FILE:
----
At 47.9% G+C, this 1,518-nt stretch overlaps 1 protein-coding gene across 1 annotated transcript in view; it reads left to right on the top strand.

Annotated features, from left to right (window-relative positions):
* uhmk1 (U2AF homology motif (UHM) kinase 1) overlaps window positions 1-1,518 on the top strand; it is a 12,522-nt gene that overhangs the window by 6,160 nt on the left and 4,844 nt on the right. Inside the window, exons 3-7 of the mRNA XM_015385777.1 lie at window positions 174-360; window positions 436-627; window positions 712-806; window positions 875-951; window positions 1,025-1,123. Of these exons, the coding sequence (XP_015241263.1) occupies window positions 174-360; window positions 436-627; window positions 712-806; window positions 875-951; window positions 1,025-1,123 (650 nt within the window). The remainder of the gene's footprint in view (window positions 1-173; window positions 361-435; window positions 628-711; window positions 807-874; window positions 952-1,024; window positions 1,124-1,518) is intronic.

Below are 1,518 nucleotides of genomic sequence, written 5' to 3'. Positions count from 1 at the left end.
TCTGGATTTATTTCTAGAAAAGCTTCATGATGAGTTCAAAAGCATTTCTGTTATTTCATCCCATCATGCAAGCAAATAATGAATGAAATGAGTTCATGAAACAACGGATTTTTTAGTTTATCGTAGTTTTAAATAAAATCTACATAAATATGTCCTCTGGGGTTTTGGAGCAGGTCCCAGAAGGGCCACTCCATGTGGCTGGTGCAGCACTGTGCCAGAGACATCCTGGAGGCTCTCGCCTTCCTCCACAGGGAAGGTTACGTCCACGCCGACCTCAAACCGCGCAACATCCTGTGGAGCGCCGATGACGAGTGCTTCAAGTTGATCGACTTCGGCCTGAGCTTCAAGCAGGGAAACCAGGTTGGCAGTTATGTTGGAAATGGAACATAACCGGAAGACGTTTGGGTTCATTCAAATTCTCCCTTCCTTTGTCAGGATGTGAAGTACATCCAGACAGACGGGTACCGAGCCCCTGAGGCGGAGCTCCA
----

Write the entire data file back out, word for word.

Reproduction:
At 47.9% G+C, this 1,518-nt stretch overlaps 1 protein-coding gene across 1 annotated transcript in view; it reads left to right on the top strand.

Annotated features, from left to right (window-relative positions):
* uhmk1 (U2AF homology motif (UHM) kinase 1) overlaps window positions 1-1,518 on the top strand; it is a 12,522-nt gene that overhangs the window by 6,160 nt on the left and 4,844 nt on the right. Inside the window, exons 3-7 of the mRNA XM_015385777.1 lie at window positions 174-360; window positions 436-627; window positions 712-806; window positions 875-951; window positions 1,025-1,123. Of these exons, the coding sequence (XP_015241263.1) occupies window positions 174-360; window positions 436-627; window positions 712-806; window positions 875-951; window positions 1,025-1,123 (650 nt within the window). The remainder of the gene's footprint in view (window positions 1-173; window positions 361-435; window positions 628-711; window positions 807-874; window positions 952-1,024; window positions 1,124-1,518) is intronic.

Below are 1,518 nucleotides of genomic sequence, written 5' to 3'. Positions count from 1 at the left end.
TCTGGATTTATTTCTAGAAAAGCTTCATGATGAGTTCAAAAGCATTTCTGTTATTTCATCCCATCATGCAAGCAAATAATGAATGAAATGAGTTCATGAAACAACGGATTTTTTAGTTTATCGTAGTTTTAAATAAAATCTACATAAATATGTCCTCTGGGGTTTTGGAGCAGGTCCCAGAAGGGCCACTCCATGTGGCTGGTGCAGCACTGTGCCAGAGACATCCTGGAGGCTCTCGCCTTCCTCCACAGGGAAGGTTACGTCCACGCCGACCTCAAACCGCGCAACATCCTGTGGAGCGCCGATGACGAGTGCTTCAAGTTGATCGACTTCGGCCTGAGCTTCAAGCAGGGAAACCAGGTTGGCAGTTATGTTGGAAATGGAACATAACCGGAAGACGTTTGGGTTCATTCAAATTCTCCCTTCCTTTGTCAGGATGTGAAGTACATCCAGACAGACGGGTACCGAGCCCCTGAGGCGGAGCTCCA